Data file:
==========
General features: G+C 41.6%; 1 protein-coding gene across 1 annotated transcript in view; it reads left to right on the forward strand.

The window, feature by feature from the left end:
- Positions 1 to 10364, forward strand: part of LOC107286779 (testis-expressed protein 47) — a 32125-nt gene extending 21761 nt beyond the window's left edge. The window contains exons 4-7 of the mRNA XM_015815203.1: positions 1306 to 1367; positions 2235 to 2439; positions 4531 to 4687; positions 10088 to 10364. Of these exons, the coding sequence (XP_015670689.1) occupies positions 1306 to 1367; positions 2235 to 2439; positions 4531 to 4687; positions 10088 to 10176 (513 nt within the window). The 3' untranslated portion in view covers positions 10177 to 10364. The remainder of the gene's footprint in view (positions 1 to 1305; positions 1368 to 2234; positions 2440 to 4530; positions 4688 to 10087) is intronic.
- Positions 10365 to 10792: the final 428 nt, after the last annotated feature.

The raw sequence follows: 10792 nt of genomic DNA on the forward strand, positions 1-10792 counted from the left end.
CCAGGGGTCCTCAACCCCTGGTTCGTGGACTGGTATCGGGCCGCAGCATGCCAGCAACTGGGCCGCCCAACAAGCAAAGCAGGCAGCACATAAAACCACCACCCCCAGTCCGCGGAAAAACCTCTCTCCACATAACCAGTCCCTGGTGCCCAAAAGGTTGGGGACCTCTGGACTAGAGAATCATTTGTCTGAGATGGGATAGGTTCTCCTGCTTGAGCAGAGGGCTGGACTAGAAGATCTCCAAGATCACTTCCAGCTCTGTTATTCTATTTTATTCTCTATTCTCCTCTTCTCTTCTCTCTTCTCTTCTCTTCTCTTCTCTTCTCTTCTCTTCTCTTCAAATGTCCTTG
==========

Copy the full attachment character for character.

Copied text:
General features: G+C 41.6%; 1 protein-coding gene across 1 annotated transcript in view; it reads left to right on the forward strand.

The window, feature by feature from the left end:
- Positions 1 to 10364, forward strand: part of LOC107286779 (testis-expressed protein 47) — a 32125-nt gene extending 21761 nt beyond the window's left edge. The window contains exons 4-7 of the mRNA XM_015815203.1: positions 1306 to 1367; positions 2235 to 2439; positions 4531 to 4687; positions 10088 to 10364. Of these exons, the coding sequence (XP_015670689.1) occupies positions 1306 to 1367; positions 2235 to 2439; positions 4531 to 4687; positions 10088 to 10176 (513 nt within the window). The 3' untranslated portion in view covers positions 10177 to 10364. The remainder of the gene's footprint in view (positions 1 to 1305; positions 1368 to 2234; positions 2440 to 4530; positions 4688 to 10087) is intronic.
- Positions 10365 to 10792: the final 428 nt, after the last annotated feature.

The raw sequence follows: 10792 nt of genomic DNA on the forward strand, positions 1-10792 counted from the left end.
CCAGGGGTCCTCAACCCCTGGTTCGTGGACTGGTATCGGGCCGCAGCATGCCAGCAACTGGGCCGCCCAACAAGCAAAGCAGGCAGCACATAAAACCACCACCCCCAGTCCGCGGAAAAACCTCTCTCCACATAACCAGTCCCTGGTGCCCAAAAGGTTGGGGACCTCTGGACTAGAGAATCATTTGTCTGAGATGGGATAGGTTCTCCTGCTTGAGCAGAGGGCTGGACTAGAAGATCTCCAAGATCACTTCCAGCTCTGTTATTCTATTTTATTCTCTATTCTCCTCTTCTCTTCTCTCTTCTCTTCTCTTCTCTTCTCTTCTCTTCTCTTCTCTTCAAATGTCCTTG